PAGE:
The Xeon Phi coprocessor might be the new kid on the high performance block, but out of all first-rate kickers of the Intel tires, the Texas Advanced Computing Center (TACC) got the first real jab with its new top ten Stampede system.We talk with the center's Karl Schultz about the challenges of programming for Phi--but more specifically, the optimization...
Although Horst Simon was named Deputy Director of Lawrence Berkeley National Laboratory, he maintains his strong ties to the scientific computing community as an editor of the TOP500 list and as an invited speaker at conferences.
May 16, 2013 |
When it comes to cloud, long distances mean unacceptably high latencies. Researchers from the University of Bonn in Germany examined those latency issues of doing CFD modeling in the cloud by utilizing a common CFD and its utilization in HPC instance types including both CPU and GPU cores of Amazon EC2.
May 15, 2013 |
Supercomputers at the Department of Energy’s National Energy Research Scientific Computing Center (NERSC) have worked on important computational problems such as collapse of the atomic state, the optimization of chemical catalysts, and now modeling popping bubbles.
May 10, 2013 |
Program provides cash awards up to $10,000 for the best open-source end-user applications deployed on 100G network.
May 09, 2013 |
The Japanese government has revealed its plans to best its previous K Computer efforts with what they hope will be the first exascale system...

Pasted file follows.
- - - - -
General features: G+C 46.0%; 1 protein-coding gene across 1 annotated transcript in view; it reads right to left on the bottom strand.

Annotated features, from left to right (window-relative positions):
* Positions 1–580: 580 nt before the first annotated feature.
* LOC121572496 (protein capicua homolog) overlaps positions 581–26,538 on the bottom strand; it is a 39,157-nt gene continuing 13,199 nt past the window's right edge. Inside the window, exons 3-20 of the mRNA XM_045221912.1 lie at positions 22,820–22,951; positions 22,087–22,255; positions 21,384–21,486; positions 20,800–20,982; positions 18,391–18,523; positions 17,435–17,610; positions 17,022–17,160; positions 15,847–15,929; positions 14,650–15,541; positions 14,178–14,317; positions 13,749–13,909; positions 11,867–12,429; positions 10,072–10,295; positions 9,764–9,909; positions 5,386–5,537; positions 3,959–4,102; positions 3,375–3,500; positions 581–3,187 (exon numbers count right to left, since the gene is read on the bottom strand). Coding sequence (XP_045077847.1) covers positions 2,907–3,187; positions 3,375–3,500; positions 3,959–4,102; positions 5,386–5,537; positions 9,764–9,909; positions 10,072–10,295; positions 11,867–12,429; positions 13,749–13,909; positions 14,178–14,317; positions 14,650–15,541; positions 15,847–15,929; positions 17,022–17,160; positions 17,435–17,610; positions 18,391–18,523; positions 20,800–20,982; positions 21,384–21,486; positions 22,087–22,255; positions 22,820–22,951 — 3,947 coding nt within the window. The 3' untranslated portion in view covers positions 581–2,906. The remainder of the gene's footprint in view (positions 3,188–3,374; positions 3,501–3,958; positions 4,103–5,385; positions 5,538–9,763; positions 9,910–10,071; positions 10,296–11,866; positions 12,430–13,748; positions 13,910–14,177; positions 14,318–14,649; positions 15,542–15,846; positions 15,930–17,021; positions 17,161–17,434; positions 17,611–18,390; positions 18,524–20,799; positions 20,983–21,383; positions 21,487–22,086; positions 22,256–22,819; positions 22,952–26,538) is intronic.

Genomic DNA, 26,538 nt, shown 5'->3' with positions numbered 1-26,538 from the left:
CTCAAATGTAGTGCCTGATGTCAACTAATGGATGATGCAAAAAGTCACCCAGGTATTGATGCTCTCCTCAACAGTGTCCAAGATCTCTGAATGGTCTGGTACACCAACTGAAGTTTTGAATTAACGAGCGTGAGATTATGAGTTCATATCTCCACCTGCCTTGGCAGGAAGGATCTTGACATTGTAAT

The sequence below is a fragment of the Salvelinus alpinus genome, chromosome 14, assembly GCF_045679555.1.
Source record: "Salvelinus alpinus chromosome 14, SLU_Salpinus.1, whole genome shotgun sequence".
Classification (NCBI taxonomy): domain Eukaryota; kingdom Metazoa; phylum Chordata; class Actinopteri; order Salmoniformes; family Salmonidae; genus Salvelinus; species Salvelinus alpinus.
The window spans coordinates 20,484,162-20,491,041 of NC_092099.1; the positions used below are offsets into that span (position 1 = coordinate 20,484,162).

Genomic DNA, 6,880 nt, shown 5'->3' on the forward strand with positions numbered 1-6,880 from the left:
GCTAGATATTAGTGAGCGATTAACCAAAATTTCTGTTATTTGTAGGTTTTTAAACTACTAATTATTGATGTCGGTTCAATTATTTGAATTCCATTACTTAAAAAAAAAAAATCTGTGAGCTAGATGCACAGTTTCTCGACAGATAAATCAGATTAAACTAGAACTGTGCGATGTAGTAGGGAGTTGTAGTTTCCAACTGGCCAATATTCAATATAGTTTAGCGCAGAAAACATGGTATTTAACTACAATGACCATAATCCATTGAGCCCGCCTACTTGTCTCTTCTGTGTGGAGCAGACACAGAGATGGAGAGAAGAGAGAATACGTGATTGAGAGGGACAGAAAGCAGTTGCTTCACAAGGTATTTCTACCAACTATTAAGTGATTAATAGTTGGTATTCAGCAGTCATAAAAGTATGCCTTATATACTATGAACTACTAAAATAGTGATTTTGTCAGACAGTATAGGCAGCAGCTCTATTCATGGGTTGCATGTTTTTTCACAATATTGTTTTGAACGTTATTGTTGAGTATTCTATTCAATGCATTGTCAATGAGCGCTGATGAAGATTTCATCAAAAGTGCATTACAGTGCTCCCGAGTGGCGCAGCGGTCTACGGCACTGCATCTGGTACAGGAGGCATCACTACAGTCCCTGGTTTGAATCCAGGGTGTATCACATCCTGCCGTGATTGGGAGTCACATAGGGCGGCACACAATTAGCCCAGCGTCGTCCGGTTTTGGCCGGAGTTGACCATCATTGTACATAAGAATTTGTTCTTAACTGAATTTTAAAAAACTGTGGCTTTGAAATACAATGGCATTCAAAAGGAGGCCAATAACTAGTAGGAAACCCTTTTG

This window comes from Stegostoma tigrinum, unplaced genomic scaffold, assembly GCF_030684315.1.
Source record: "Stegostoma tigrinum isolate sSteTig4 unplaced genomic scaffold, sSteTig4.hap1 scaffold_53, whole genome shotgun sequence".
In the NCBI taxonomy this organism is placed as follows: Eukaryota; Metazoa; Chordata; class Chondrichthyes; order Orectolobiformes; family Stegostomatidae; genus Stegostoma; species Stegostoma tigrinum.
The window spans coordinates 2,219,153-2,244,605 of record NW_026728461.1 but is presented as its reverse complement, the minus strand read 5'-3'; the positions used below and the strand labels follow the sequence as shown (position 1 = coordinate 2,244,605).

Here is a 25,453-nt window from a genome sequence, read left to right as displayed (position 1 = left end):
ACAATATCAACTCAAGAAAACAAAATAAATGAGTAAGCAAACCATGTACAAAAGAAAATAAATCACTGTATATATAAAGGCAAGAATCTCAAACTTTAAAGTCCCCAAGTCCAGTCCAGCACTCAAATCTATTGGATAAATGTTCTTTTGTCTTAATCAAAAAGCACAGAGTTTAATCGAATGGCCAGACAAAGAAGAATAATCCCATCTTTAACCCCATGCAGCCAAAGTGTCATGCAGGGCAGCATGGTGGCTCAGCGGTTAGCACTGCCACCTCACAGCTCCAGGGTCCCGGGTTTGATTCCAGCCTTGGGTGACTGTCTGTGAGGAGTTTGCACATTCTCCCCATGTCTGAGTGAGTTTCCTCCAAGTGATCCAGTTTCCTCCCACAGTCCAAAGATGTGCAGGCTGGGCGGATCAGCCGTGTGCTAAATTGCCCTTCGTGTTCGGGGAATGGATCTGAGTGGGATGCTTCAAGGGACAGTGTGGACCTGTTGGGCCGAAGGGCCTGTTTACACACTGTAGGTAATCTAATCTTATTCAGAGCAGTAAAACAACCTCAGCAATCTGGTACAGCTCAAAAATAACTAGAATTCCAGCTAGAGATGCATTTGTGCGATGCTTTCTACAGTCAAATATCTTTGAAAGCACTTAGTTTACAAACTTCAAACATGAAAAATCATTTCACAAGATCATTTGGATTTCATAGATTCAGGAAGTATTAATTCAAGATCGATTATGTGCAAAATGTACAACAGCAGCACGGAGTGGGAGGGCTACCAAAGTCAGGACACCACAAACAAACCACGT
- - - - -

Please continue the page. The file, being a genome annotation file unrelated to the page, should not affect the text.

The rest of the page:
05/10/2013 | Cleversafe, Cray, DDN, NetApp, & Panasas | From Wall Street to Hollywood, drug discovery to homeland security, companies and organizations of all sizes and stripes are coming face to face with the challenges – and opportunities – afforded by Big Data. Before anyone can utilize these extraordinary data repositories, however, they must first harness and manage their data stores, and do so utilizing technologies that underscore affordability, security, and scalability.
04/15/2013 | Bull | “50% of HPC users say their largest jobs scale to 120 cores or less.” How about yours? Are your codes ready to take advantage of today’s and tomorrow’s ultra-parallel HPC systems? Download this White Paper by Analysts Intersect360 Research to see what Bull and Intel’s Center for Excellence in Parallel Programming can do for your codes.
In this demonstration of SGI DMF ZeroWatt disk solution, Dr. Eng Lim Goh, SGI CTO, discusses a function of SGI DMF software to reduce costs and power consumption in an exascale (Big Data) storage datacenter.
The Cray CS300-AC cluster supercomputer offers energy efficient, air-cooled design based on modular, industry-standard platforms featuring the latest processor and network technologies and a wide range of datacenter cooling requirements.